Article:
North Korea said it successfully test-fired new long-range cruise missiles over the weekend, suggesting progress in the country’s push to develop more powerful weapons that could threaten its neighbors and U.S. allies.
The tests, on Saturday and Sunday, came before a scheduled meeting this week between chief nuclear envoys from the U.S., South Korea, and Japan in Tokyo to discuss ways to restart stalled denuclearization talks with North Korea.
Chinese foreign minister Wang Yi is also set to visit Seoul on Tuesday for a two-day stay.
The North’s state-run Korean Central News Agency (KCNA) said on Monday the launched long-range cruise missiles hit targets 1,500 kilometers (932 miles) away after traveling for a little more than two hours. The range put the Korean peninsula and most of Japan in the missile’s reach.
The United Nations Security Council banned the country from testing ballistic missiles, though not cruise missiles, which are considered as less threatening because of their shorter ranges and less powerful payloads.
The launches were North Korea’s first known missile tests since it fired two short-range ballistic missiles in March, the first carried out since U.S. President Joe Biden took office.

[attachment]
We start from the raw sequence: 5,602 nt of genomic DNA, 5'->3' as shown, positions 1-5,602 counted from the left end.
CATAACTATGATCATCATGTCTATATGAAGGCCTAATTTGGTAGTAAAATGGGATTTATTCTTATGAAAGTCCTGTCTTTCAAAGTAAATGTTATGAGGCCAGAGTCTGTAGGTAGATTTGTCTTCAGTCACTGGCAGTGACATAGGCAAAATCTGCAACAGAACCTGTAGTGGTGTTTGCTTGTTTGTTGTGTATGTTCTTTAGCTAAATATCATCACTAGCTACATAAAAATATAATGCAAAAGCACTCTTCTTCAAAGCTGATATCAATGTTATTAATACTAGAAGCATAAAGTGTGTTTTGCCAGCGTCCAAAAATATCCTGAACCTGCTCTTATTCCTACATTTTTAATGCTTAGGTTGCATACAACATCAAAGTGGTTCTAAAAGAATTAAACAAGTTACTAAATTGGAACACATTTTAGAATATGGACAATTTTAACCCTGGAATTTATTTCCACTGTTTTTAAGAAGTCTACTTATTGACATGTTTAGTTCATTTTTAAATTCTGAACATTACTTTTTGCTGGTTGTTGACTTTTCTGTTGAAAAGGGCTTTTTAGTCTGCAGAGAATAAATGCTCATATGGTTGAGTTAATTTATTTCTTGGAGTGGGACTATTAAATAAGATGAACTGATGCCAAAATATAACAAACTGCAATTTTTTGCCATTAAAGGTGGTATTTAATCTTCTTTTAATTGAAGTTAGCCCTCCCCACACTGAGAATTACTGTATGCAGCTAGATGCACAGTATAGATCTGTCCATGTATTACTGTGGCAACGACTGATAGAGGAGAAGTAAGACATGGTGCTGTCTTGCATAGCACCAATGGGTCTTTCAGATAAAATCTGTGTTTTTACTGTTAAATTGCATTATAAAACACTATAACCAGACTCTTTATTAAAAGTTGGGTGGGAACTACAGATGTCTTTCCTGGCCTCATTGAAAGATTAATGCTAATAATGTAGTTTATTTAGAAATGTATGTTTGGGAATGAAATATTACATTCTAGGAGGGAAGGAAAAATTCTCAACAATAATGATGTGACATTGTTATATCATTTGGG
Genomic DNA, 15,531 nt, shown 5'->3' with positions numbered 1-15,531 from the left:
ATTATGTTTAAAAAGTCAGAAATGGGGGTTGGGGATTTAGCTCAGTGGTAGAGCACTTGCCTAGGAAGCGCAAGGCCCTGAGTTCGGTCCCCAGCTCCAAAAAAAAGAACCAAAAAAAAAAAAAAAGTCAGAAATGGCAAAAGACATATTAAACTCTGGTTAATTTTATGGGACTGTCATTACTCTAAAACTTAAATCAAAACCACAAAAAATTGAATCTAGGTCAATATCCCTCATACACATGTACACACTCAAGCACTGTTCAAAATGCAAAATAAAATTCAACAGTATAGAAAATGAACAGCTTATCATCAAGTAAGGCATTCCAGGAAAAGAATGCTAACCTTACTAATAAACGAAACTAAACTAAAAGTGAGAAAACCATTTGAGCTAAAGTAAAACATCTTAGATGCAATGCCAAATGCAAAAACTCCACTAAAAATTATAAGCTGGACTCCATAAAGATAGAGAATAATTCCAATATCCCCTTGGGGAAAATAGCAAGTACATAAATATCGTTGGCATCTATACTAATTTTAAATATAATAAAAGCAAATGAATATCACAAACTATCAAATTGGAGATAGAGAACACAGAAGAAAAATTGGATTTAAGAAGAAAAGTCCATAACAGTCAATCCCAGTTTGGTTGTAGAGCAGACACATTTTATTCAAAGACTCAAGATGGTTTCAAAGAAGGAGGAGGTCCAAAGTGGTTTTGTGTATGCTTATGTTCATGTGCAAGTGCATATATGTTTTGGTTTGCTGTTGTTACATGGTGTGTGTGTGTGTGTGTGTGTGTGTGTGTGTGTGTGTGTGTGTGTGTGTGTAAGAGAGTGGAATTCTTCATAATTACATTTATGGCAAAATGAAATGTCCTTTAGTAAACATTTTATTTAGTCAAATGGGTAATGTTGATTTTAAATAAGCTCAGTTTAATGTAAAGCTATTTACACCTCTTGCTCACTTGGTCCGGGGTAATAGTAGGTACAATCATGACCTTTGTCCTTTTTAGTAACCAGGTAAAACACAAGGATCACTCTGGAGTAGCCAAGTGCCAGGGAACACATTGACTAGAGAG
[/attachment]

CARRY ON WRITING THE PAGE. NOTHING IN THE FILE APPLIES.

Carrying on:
The North Korean outlet said the tests were “a strategic weapon of great significance in meeting the key target of the five-year plan for the development of the defense science and the weapon system.”
North Korean leader Kim Jong Un didn’t appear to attend the launches but leading officials and scientists in the field took part, according to KCNA.
The U.S. military’s Indo-Pacific Command said on Sunday it was aware of the reports and was consulting closely with allies while monitoring the situation.
It said the activity highlights North Korea’s continuing focus on developing its military program and the “threats” that poses to neighbors and the international community.
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